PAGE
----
Before Pat Clatchey took over as head basketball coach at Mount St. Joseph High School, the Gaels had never won a Baltimore Catholic League Championship. Since Clatchey’s tenure began in 1992, Saint Joe has been a consistent threat in both the competitive BCL and MIAA leagues. They’ve won 20 league or tournament championships, and have remained the team to beat year in and year out.
Before the Clatchey era MSJ’s basketball program was far from its current state. Clatchey saw them as “respectable”. They were a team that struggled to find consistent success, and this led to a 32 year BCL championship drought. According to Clatchey, when he arrived as the new coach he says they were “stuck in quicksand”. As a new coach, he says “I had to change things, and put things in place that I wanted to accomplish.” He wanted to change the mentality from mediocrity to excellence.
One of his biggest goals was to do a better job of recruiting players. The first player he ever recruited was a 6’7’’ 8th grader named Danny Whye. The eighth grader had never played basketball before, but Clatchey was able to mold him into a league powerhouse. Clatchey says, “He was kinda like the pioneer, he was the first guy to buy in and believe. He was a great example of what we were able to accomplish while he was here.” Whye became an all league player, and went on to play Division 1 basketball in college. His story of success hinted at the potential of the program for the future.
Another key turning point came with the arrival of power forward Will Thomas. “In terms of championships he took our program to another level,” Clatchey says. In Thomas’s junior and senior seasons, the Gaels won back-to-back championships. And the highly-decorated forward became the program’s first BCL Player of the Year. In college, Thomas led George Mason on their famous 2006 run to the Final Four.
With players like Danny Whye, Will Thomas and numerous others, the basketball program skyrocketed to the top. The Gaels went from a 32 year championship drought to being a favorite every year. Since 2003 the team has won 20 league or tournament championships. Clatchey says “we are the common denominator when it comes to competing for championships.” They’ve created a level of consistency that is matched by few others. The Gaels developed what Clatchey calls, “a system and style of play that is conducive to winning and competing for championships.”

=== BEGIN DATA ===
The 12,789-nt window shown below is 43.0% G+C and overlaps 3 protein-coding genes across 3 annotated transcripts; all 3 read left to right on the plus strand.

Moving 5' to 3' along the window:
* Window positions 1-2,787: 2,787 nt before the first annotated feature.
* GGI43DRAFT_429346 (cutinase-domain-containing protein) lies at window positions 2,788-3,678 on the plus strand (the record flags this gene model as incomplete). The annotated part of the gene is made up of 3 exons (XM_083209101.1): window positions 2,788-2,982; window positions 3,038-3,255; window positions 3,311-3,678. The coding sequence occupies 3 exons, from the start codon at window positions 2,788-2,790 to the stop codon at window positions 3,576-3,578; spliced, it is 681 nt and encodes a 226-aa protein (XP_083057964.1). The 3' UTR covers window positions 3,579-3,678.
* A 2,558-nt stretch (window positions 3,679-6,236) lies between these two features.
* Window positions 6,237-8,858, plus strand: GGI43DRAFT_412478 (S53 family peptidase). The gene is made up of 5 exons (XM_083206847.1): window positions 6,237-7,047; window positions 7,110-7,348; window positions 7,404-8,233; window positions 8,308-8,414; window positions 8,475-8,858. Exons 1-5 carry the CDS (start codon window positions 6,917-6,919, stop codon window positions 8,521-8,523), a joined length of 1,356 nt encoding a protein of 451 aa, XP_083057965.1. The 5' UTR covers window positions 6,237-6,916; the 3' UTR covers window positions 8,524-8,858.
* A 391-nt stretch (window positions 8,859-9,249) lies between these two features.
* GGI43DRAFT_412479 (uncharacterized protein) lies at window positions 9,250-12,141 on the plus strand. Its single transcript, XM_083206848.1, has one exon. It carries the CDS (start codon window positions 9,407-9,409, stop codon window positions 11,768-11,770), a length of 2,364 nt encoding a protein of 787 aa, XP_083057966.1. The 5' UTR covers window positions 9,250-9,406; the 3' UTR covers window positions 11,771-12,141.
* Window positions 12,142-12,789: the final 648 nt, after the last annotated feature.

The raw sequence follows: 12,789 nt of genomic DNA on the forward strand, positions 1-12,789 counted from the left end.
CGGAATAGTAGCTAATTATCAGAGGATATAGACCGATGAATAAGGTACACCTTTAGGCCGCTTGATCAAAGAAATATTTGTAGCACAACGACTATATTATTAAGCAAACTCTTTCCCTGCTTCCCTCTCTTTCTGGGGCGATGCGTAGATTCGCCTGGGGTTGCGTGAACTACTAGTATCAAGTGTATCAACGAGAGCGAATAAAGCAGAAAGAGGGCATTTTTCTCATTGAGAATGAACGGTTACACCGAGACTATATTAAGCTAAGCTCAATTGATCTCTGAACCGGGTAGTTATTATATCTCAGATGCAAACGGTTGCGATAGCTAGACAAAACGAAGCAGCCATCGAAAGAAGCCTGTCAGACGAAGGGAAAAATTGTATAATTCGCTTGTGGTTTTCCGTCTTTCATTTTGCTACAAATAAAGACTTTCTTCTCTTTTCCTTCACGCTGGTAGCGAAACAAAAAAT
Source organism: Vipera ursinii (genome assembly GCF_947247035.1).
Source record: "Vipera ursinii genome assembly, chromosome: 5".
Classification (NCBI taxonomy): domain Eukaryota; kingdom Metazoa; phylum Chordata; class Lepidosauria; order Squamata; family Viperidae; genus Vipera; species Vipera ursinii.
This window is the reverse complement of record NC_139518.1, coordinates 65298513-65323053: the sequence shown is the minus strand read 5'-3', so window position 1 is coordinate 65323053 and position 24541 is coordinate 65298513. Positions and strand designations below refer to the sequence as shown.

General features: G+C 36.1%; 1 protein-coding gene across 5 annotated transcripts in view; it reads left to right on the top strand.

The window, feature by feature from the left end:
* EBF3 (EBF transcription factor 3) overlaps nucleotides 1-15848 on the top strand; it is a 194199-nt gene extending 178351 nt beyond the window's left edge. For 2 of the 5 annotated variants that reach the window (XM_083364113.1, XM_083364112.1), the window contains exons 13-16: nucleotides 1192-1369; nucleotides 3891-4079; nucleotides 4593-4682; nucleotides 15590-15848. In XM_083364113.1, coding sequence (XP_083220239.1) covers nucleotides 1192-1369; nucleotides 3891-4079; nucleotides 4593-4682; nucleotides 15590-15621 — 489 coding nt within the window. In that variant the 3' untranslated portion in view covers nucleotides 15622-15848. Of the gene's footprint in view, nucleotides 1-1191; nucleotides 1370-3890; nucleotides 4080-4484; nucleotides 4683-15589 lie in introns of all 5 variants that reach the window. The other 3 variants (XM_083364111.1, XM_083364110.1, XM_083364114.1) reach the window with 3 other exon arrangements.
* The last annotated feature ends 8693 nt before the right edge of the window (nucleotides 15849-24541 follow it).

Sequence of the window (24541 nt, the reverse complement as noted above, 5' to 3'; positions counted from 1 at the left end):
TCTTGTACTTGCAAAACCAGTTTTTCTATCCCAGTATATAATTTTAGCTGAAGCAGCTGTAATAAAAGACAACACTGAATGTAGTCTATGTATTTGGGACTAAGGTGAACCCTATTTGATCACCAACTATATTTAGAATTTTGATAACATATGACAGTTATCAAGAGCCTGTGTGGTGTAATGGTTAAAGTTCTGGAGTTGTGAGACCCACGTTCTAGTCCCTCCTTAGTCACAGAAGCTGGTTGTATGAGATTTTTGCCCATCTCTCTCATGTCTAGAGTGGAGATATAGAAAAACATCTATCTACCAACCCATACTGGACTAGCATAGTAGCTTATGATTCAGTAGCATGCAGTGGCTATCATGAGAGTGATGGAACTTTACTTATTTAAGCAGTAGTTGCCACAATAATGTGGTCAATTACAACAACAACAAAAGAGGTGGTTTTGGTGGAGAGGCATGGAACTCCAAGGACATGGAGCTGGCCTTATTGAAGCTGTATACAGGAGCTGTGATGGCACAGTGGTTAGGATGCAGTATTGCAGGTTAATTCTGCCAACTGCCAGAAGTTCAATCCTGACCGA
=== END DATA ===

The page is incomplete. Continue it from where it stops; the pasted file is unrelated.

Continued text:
Over 40 of Clatchey’s players have competed at the Division 1 level.
Although winning championships may have been new to the Gaels, it was not to Clatchey. Originally the Freshmen team coach, he was very successful. He coached for only four years, but during that time his team won the league title each year. Further along in his career he worked as an assistant coach for UMBC, as well as an NBA scout for both the Lakers and the Washington Bullets. When he returned to MSJ, he brought a new winning attitude and perspective of the game, that helped him turn around the program.
Clatchey has seen his players and himself receive many awards over the years. What stands out the most to him has been “being able to see so many guys get college scholarships and go to school for free at some tremendous universities.” Over 40 of Clatchey’s players have competed at the Division 1 level. Most recently, Phil Booth (MSJ ‘14) helped Villanova win the 2016 NCAA championship. In the tournament final, Booth led all Wildcat Scorers with 20 points. Booth is a prime example of the legacy and reputation that Clatchey has created. He has left a mark not only at the local level in Baltimore, but also nationally through players who have gone on to succeed both in college and professionally.
Clatchey is hoping for yet another successful season this year. After finishing first in the MIAA last year with a 33-6 record, MSJ looks to return to the top. With a good nucleus of returning players such as forward Jalen Smith and combo-guard Darryl Morsell (UMD ’21 commit), as well as new pieces to surround them, the Gaels will be one of the biggest contenders for a championship.
Submitted by Thomas Hill ’17.